Anglo-Saxon culture. It comes from when the family lived in the village greene which was the center or main square of each region. It is derived from the Old English "grene," meaning "green," and was most likely first borne by a family who lived in the village greene, the center or main square of a region. Alternatively, it may have been bestowed as a nickname on someone who was particularly fond of dressing in green.
Early Origins of the Greenmon family
Kent, where the earliest record of the name was Geoffrey Greene who was recorded in a Poll Tax in 1188. As every early English village had a green, the surname Greenmon emerged independently in many different places during the Middle Ages, thus creating several early branches of the Greenmon family. Richard de la Grene was listed in the Pipe Rolls of Norfolk in 1200 and Geoffrey Attegrene was listed in the Assize Rolls of Lancashire in 1206. The prefix "atte" was a popular namesake which meant in this case "at the green."
Early History of the Greenmon family
Another 167 words (12 lines of text) covering the years 1221, 1461, 1506, 1462, 1558, 1592, 1636, 1685, 1620, 1708, 1690, 1700, 1614, 1702, 1630, 1679, 1705 and are included under the topic Early Greenmon History in all our PDF Extended History products and printed products wherever possible.
Greenmon Spelling Variations
hundred years, the English language had no fast system of spelling rules. For that reason, spelling variations are commonly found in early Anglo-Saxon surnames. Over the years, many variations of the name Greenmon were recorded, including Greene, Green, Grene, Grean and others.
Early Notables of the Greenmon family (pre 1700)
Another 74 words (5 lines of text) are included under the topic Early Greenmon Notables in all our PDF Extended History products and printed products wherever possible.
Migration of the Greenmon family to Ireland
Some of the Greenmon family moved to Ireland, but this topic is not covered in this excerpt.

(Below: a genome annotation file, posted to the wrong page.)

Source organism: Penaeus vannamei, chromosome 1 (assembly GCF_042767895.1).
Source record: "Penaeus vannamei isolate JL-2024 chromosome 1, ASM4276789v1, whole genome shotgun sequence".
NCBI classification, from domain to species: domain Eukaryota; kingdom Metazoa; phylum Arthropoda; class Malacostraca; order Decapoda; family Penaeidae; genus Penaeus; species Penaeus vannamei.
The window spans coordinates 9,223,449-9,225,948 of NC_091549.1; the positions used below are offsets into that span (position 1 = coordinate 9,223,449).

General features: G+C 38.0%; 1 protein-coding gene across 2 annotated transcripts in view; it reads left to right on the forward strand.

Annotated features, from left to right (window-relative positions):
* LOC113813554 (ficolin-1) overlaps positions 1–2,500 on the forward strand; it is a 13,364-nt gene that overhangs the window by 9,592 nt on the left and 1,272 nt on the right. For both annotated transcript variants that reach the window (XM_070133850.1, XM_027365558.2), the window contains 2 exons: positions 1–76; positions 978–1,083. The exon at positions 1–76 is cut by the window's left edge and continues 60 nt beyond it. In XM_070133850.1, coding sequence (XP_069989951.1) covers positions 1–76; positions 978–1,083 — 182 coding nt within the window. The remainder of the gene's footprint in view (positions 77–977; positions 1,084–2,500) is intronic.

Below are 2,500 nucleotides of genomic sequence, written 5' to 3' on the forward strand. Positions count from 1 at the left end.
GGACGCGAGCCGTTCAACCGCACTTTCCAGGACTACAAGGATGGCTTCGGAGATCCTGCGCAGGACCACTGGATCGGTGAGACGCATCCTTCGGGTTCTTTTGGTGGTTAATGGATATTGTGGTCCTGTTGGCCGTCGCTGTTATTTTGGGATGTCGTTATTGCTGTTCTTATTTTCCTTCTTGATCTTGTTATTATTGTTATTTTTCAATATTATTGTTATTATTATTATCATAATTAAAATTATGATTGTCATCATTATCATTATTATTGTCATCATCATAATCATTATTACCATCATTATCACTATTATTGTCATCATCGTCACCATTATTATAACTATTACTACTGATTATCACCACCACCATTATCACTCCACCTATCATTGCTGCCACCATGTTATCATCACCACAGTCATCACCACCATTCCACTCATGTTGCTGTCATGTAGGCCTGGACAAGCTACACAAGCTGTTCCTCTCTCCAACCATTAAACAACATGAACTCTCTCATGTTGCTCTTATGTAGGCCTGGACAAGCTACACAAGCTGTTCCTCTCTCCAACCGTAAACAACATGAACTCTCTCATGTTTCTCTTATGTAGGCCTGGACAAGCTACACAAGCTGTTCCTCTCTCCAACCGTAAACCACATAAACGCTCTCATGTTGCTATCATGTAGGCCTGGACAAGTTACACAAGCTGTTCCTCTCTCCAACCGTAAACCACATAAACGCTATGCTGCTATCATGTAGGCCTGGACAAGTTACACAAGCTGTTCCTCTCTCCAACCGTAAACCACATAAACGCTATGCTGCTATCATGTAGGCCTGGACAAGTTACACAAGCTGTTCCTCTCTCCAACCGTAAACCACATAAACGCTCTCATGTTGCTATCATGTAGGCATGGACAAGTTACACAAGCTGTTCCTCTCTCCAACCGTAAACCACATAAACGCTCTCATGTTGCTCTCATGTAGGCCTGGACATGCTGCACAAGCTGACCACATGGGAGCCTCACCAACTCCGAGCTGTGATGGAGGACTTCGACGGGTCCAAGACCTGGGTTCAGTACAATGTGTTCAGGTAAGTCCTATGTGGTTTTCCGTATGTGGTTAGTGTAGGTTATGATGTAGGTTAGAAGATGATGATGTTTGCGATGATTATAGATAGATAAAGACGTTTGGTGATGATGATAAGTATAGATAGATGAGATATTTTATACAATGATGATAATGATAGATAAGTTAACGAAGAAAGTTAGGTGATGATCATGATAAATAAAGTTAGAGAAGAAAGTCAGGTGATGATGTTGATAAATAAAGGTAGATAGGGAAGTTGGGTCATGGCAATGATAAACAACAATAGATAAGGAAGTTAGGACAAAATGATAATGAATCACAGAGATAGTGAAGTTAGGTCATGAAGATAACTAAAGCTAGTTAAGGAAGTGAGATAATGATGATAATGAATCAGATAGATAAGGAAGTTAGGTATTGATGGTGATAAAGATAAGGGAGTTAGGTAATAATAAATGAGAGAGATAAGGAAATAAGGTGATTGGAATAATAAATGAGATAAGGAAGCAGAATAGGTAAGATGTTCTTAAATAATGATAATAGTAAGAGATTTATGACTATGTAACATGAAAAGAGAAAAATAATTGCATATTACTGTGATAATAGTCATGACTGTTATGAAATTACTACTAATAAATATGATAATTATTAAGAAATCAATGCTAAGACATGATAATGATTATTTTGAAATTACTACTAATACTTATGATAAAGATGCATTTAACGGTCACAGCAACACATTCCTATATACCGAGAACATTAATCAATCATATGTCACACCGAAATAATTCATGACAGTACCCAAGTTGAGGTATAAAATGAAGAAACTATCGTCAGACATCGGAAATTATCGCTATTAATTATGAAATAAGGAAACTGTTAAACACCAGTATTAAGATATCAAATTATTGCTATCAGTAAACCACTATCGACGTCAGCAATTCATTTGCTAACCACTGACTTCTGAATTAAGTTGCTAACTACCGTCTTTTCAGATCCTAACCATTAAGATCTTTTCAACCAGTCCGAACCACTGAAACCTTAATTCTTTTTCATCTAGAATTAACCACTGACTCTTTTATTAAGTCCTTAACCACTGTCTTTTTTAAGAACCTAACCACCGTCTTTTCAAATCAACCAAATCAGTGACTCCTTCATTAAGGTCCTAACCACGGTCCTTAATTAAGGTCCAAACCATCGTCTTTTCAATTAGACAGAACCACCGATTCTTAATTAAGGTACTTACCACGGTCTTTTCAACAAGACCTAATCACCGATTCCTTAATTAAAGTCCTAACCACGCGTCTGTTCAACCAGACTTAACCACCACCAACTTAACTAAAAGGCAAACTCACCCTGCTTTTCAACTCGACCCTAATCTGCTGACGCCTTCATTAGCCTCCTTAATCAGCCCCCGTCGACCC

Another 197 words (14 lines of text) about their life in Ireland is included in all our PDF Extended History products and printed products wherever possible.
Migration of the Greenmon family to the New World and Oceana
To escape oppression and starvation at that time, many English families left for the "open frontiers" of the New World with all its perceived opportunities. In droves people migrated to the many British colonies, those in North America in particular, paying high rates for passages in cramped, unsafe ships. Although many of the settlers did not make the long passage alive, those who did see the shores of North America perceived great opportunities before them. Many of the families that came from England went on to make essential contributions to the emerging nations of Canada and the United States. Research into various historical records revealed some of first members of the Greenmon family emigrate to North America: Aderton Greene, who came to Virginia in 1623; John Greene, who settled in Boston in 1625; Abigail Greene, who arrived in Boston, Massachusetts in 1632.
The Greenmon Motto
The motto was originally a war cry or slogan. Mottoes first began to be shown with arms in the 14th and 15th centuries, but were not in general use until the 17th century. Thus the oldest coats of arms generally do not include a motto. Mottoes seldom form part of the grant of arms: Under most heraldic authorities, a motto is an optional component of the coat of arms, and can be added to or changed at will; many families have chosen not to display a motto.
Motto: Virtus semper viridis
Motto Translation: Virtue is always flourishing.
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